There is no hard and fast rule when it comes to income protection insurance premiums as it tends to be driven by your personal circumstances. Are you single, married, family to support, mortgage, etc.
It is very important to balance the cost of income protection insurance against the actual income it will provide in the event that you are unable to work as a consequence of illness/injury.
Remember, when looking at income protection insurance as a self-employed individual, you are in charge of the terms of your policy. Typically there will be a minimum four week waiting period, from the day you are unable to work before payments from the policy will commence.
The longer the initial waiting period, the lower the premiums, so this will be a consideration when looking to secure a policy within your budget constraints.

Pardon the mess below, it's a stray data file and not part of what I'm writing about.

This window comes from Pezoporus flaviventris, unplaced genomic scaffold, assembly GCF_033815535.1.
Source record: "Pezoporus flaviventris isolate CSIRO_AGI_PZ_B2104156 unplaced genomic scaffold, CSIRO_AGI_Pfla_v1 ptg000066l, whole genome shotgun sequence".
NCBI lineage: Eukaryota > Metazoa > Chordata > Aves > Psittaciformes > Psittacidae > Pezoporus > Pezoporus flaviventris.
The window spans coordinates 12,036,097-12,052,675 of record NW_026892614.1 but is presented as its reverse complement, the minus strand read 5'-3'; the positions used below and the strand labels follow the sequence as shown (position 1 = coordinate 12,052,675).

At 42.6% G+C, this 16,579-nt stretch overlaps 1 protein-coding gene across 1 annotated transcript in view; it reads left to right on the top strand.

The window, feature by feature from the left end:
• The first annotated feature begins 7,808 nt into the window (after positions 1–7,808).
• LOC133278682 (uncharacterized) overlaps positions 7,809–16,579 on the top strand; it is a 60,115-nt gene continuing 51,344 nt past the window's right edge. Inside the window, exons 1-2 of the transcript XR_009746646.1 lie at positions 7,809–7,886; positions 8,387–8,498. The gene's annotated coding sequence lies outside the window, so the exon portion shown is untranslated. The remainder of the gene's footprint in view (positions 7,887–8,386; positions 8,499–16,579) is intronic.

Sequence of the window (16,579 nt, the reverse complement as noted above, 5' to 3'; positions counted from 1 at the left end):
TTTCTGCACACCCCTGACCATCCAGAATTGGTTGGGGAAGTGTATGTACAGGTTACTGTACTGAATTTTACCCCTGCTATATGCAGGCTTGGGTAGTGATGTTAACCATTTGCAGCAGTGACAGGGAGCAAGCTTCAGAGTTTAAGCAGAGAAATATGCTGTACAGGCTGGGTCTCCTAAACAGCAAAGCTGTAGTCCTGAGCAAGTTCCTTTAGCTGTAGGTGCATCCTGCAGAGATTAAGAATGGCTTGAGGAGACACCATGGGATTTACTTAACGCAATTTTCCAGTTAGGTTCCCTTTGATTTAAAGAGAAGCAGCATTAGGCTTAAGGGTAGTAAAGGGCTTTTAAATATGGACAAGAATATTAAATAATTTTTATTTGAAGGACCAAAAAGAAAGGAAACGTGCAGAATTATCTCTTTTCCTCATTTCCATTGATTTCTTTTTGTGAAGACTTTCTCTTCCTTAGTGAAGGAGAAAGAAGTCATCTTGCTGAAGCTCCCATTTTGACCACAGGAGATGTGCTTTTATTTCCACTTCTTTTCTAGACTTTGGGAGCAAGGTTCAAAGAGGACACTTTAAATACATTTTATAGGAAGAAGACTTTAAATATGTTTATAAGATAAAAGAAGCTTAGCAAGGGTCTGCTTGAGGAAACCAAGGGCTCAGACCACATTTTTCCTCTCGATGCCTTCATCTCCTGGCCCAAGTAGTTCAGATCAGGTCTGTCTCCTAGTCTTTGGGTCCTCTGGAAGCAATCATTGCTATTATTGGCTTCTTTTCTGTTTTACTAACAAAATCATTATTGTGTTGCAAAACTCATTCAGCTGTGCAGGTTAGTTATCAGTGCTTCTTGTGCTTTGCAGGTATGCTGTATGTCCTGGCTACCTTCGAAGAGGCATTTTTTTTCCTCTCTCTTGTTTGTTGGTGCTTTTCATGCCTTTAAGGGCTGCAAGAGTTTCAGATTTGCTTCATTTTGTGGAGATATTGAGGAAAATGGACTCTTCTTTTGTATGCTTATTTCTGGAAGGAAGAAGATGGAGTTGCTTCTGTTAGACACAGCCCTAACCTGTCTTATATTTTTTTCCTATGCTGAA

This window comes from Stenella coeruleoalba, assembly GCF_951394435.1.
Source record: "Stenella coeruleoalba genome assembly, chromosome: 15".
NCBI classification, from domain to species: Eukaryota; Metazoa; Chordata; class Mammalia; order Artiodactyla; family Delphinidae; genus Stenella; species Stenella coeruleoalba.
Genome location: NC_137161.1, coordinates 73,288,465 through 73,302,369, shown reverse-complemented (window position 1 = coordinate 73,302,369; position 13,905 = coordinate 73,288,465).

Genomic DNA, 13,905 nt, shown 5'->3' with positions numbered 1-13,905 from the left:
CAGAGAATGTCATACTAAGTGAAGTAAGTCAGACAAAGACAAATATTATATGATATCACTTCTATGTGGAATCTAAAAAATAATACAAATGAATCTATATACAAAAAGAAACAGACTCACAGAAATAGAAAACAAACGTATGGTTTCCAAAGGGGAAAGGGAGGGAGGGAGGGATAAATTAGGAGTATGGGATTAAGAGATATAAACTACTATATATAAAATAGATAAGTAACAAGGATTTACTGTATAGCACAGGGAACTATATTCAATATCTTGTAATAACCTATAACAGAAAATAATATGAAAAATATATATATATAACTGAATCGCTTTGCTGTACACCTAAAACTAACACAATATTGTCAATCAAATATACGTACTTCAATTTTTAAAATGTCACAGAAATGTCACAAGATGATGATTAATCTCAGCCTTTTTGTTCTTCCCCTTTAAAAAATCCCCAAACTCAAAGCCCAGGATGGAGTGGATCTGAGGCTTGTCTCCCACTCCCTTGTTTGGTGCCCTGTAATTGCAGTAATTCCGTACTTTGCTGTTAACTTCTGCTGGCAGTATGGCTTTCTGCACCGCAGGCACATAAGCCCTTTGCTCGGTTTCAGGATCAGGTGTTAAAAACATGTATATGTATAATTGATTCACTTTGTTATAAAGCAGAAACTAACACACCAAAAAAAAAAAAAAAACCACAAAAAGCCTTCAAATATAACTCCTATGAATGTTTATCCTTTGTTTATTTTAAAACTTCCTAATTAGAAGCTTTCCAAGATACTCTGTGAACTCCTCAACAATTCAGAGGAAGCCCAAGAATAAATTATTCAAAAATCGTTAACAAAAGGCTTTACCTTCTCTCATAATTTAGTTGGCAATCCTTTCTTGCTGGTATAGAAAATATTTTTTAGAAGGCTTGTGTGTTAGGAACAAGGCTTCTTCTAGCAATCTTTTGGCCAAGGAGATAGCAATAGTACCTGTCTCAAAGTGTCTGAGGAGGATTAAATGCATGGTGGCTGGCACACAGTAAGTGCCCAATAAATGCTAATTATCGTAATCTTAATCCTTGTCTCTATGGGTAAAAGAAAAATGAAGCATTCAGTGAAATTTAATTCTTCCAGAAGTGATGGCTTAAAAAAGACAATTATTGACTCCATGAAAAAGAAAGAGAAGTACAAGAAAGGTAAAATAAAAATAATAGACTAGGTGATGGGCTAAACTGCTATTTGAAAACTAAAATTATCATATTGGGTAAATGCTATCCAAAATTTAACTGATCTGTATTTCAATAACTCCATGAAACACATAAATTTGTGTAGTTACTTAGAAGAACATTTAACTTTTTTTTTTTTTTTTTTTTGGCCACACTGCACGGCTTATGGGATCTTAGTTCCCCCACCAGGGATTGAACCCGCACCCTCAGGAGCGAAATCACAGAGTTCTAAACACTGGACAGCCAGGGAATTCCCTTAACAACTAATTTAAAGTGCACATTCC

If you operate through a limited company, there may be an opportunity to offset the premiums of the policy against business income. This structure tends to be referred to as executive income protection, but the funds received (by the company) would likely be taxable.
If you are self-employed, then it is unlikely you will be able to offset the premiums against business income.
Depending upon your level of income you may be able to claim universal credit which is replacing child tax credit, income support, housing benefit, working tax credit, jobseekers allowance and the employment and support allowance.
It will depend upon your personal situation as to whether you are eligible for benefits as a self-employed person. Many people are surprised that you can potentially claim some of the means-tested benefits even if you are self-employed.
As a self-employed individual, there is a big difference between unemployment insurance and normal income protection insurance. Unemployment insurance is a short-term policy which will pay out for typically 12 months if you become unemployed or made redundant through no fault of your own.